Migrant Mother: How a Photograph Defined the Great Depression

Migrant Mother: How a Photograph Defined the Great Depression

by Don Nardo

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Overview

In the 1930s, photographer Dorothea Lange traveled the American West documenting the experiences of those devastated by the Great Depression. She wanted to use the power of the image to effect political change, but even she could hardly have expected the effect that a simple portrait of a worn-looking woman and her children would have on history. This image, taken at a migrant workers’ camp in Nipomo, California, would eventually come to be seen as the very symbol of the Depression. The photograph helped reveal the true cost of the disaster on human lives and shocked the U.S. government into providing relief for the millions of other families devastated by the Depression.

Product Details

ISBN-13: 9780756544485
Publisher: Capstone Press
Publication date: 02/01/2011
Series: Captured History Series
Edition description: New Edition
Pages: 64
Sales rank: 1,197,102
Product dimensions: 9.25(w) x 10.25(h) x 0.31(d)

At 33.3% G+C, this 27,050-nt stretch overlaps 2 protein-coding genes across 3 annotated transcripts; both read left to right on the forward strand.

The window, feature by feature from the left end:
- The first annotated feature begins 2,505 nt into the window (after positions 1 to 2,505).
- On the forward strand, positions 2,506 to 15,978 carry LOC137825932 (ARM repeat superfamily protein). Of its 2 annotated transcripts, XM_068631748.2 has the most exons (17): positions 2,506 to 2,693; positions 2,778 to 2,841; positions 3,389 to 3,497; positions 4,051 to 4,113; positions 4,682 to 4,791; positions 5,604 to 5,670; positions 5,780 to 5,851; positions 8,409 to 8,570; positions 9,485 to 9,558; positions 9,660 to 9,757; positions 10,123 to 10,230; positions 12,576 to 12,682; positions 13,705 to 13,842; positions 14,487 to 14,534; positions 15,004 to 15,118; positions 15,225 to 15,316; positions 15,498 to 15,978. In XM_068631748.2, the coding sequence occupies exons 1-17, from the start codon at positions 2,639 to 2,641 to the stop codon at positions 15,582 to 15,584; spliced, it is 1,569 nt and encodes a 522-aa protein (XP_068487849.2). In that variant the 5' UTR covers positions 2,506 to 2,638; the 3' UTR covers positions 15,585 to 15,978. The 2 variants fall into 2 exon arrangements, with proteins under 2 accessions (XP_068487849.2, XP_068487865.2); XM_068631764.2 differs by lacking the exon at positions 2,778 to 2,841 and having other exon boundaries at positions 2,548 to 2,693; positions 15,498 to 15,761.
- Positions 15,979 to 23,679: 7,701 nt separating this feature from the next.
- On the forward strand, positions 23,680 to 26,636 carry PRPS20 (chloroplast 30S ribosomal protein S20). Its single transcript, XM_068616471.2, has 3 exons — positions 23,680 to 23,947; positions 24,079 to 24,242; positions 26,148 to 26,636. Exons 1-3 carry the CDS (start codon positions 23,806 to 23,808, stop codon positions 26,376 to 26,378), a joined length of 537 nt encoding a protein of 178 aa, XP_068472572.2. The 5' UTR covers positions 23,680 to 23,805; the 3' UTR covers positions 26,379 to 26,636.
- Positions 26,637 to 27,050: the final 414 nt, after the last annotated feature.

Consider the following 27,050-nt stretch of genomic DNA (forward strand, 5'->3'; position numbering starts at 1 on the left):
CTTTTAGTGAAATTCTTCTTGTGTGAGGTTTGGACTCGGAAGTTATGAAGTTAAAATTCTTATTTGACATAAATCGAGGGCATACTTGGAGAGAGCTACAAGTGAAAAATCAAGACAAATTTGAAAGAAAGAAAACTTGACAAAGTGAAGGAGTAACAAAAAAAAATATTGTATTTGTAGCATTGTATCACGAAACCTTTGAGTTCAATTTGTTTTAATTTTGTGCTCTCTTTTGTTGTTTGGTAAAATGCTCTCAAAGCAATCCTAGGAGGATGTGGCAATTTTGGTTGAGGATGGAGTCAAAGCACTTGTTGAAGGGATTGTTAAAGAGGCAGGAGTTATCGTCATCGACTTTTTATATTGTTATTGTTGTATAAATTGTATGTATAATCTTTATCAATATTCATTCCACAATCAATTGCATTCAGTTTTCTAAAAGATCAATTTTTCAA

Lexile: 900L (what's this?)
Age Range: 10 - 14 Years

About the Author

Historian and award-winning author Don Nardo has written many books for young people about modern history, including studies of the rise of Hitler and Nazism, World War II, international terrorism, and dozens of military topics. In addition, he specializes in ancient history and has published numerous volumes about the histories and cultures of the ancient Greeks, Romans, Egyptians, and peoples of Mesopotamia. Nardo, who also composes and arranges orchestral music, lives with his wife, Christine, in Massachusetts.

Table of Contents

Snapping an iconic photo — A nation fallen on hard times — To capture the careworn — A truth as old as humanity.

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